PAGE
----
In My Two Moms, Zach offers a stirring, brave defense of his family. Raised by two moms in a conservative Midwestern town, Zach’s parents instilled in him values that families everywhere can embrace—values driven home by his journey toward becoming an Eagle Scout. Zach’s upbringing couldn’t have been more mainstream—he played sports, was active in Boy Scouts, and led his high school speech and debate team—yet, growing up with two moms, he knows what it’s like to feel different and fear being bullied, or worse.

 

Blue Nights by Joan DidionBLUE NIGHTS by Joan Didion

Following the acclaimed and bestselling The Year of Magical Thinking, Blue Nights is Joan Didion’s intensely personal and moving account of the death of her daughter, Quintana, and her thoughts, fears, and doubts about motherhood, illness, and aging.

 

 

Then Again by Diane KeatonTHEN AGAIN by Diane Keaton, Anna Quindlen

“Mom loved adages, quotes, slogans. There were always little reminders pasted on the kitchen wall. For example, the word THINK. I found THINK thumbtacked on a bulletin board in her darkroom. I saw it Scotch-taped on a pencil box she’d collaged. I even found a pamphlet titled THINK on her bedside table. Mom liked to THINK.” So begins Diane Keaton’s unforgettable memoir about her mother and herself. In it you will meet the woman known to tens of millions as Annie Hall, but you will also meet, and fall in love with, her mother, the loving, complicated, always-thinking Dorothy Hall.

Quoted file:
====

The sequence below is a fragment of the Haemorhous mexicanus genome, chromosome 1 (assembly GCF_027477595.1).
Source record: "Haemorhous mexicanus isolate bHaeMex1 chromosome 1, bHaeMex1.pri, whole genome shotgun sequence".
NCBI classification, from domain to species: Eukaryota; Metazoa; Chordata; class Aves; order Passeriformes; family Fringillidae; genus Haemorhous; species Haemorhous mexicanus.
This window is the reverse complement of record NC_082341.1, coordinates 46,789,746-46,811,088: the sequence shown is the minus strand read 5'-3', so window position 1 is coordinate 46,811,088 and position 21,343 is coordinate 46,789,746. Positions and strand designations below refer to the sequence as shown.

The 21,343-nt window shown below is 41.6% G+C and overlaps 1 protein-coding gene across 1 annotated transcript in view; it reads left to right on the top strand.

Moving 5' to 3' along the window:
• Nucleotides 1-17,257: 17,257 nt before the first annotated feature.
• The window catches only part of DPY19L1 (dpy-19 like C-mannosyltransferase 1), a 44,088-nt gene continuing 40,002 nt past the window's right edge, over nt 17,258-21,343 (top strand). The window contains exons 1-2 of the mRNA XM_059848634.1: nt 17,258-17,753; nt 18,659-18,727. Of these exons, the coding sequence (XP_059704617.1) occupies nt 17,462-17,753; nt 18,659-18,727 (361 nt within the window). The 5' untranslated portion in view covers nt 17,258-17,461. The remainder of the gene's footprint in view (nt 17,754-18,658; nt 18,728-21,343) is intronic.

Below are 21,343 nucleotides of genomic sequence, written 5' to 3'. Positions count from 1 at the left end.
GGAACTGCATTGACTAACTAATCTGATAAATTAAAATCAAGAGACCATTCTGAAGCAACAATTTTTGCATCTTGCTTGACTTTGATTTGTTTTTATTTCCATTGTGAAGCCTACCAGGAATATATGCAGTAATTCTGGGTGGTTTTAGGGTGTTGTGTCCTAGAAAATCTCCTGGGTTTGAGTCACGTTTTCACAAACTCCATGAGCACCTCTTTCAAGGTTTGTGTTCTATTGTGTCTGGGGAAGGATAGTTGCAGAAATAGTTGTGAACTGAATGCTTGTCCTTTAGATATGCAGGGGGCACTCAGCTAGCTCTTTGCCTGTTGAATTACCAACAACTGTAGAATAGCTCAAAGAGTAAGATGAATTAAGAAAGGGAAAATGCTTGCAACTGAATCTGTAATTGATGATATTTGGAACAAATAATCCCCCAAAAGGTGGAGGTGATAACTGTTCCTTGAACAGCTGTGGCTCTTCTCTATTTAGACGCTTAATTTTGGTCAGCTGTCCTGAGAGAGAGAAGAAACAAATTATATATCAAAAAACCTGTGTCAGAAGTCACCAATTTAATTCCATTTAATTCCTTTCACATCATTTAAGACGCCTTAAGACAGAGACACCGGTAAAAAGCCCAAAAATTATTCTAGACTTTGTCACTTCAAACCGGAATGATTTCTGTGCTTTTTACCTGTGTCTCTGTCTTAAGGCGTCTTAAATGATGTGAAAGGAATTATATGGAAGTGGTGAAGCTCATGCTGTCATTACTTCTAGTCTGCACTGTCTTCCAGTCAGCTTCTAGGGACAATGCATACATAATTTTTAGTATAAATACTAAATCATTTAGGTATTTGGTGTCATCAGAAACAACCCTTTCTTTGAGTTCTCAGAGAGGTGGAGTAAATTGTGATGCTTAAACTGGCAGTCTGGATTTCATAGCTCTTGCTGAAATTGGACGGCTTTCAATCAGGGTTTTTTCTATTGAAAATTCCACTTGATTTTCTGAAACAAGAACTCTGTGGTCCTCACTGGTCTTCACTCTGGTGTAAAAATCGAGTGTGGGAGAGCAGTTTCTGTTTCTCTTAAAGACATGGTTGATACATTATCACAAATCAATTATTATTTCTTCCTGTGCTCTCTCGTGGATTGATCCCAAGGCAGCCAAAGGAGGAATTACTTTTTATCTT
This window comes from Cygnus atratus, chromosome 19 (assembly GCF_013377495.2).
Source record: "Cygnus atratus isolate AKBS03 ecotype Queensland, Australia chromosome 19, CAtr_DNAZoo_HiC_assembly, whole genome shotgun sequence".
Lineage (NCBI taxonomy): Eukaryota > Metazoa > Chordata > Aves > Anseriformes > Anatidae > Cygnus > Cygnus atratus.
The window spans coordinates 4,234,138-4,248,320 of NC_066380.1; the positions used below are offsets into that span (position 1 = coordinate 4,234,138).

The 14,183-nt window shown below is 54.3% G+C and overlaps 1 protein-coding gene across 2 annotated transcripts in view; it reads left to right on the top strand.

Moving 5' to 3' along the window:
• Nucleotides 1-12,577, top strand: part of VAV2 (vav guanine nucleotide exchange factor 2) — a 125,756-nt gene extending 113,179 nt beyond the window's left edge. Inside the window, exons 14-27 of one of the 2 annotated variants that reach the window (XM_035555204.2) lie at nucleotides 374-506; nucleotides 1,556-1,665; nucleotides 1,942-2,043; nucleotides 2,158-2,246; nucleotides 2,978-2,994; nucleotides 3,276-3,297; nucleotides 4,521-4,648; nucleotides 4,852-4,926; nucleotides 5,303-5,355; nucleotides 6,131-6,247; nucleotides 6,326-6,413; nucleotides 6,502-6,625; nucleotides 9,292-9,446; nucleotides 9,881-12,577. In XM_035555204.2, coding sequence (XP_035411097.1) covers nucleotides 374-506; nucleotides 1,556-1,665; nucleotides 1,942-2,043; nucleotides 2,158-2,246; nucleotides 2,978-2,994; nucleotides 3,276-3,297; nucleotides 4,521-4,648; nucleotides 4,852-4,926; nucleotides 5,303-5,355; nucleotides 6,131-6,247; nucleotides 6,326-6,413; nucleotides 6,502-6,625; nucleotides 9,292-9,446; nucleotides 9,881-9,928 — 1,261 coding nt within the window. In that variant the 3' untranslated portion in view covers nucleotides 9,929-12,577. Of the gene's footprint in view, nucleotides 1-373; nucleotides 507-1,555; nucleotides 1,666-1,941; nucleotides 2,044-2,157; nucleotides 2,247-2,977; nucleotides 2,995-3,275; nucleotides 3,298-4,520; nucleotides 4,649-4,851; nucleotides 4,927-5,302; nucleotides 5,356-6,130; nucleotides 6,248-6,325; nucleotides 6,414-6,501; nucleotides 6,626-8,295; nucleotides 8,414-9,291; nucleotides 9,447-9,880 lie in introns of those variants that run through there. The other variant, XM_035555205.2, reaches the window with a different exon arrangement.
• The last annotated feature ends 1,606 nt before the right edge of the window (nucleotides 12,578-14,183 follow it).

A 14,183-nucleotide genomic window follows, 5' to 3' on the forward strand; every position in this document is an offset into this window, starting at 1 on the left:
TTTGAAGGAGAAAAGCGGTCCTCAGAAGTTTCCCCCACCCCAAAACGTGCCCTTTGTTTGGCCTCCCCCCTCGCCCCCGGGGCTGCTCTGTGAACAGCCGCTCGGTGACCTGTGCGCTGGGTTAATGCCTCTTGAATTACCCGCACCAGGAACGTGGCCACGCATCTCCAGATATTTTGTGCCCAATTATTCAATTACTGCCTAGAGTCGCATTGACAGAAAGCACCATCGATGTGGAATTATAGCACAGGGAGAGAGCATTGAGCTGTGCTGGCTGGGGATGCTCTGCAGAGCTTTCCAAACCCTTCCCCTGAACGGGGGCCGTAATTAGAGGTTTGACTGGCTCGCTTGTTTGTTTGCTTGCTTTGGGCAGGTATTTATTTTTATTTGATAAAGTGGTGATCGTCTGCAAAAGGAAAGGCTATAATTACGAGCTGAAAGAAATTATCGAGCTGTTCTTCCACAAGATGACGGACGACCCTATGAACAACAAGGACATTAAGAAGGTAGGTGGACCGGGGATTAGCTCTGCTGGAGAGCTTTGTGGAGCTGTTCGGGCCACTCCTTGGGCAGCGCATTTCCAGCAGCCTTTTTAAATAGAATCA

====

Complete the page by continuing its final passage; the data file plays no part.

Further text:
The Center of the Universe by Nancy BachrachTHE CENTER OF THE UNIVERSE: A MEMOIR by Nancy Bachrach

The story is so improbable, it can only be true: A brilliant woman with a long history of mental illness—who once proclaimed herself to be “the center of the universe” — is miraculously cured by accidental carbon monoxide poisoning aboard the family boat. Nancy Bachrach warns readers, “Don’t try this at home” in her darkly humorous memoir about “the second coming” of her mother — the indomitable Lola, whose buried family secrets had been driving her crazy.

 

Circling My Mother by Mary GordonCIRCLING MY MOTHER by Mary Gordon

Anna Gagliano Gordon, who died in 2002 at the age of 94, was the personification of the culture of the mid-century American Catholic working class. A hard-working single mother – Mary Gordon’s father died when she was still a girl – she managed to hold down a job, dress smartly, raise her daughter on her own, and worship the beauty in life with a surprising joie de vivre. Bringing her exceptional talent for detail, character, and scene to bear on the life of her mother, Gordon gives us a deeply felt and powerfully moving book about their relationship. Toward the end of Anna’s life, we watch the author care for her mother in old age, beginning to reclaim from memory the vivid woman who helped her sail forth into her own life.

 

All Over but the Shoutin' by Rick BraggALL OVER BUT THE SHOUTIN’ by Rick Bragg

This haunting, harrowing, gloriously moving recollection of a life on the American margin is the story of Rick Bragg, who grew up dirt-poor in northeastern Alabama, seemingly destined for either the cotton mills or the penitentiary, and instead became a Pulitzer Prize-winning reporter for The New York Times. It is the story of Bragg’s father, a hard-drinking man with a murderous temper and the habit of running out on the people who needed him most.

But at the center of this soaring memoir is Bragg’s mother, who went eighteen years without a new dress so that her sons could have school clothes and picked other people’s cotton so that her children wouldn’t have to live on welfare alone. Evoking these lives–and the country that shaped and nourished them–with artistry, honesty, and compassion, Rick Bragg brings home the love and suffering that lie at the heart of every family. The result is unforgettable.

 

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Posted: May 9, 2018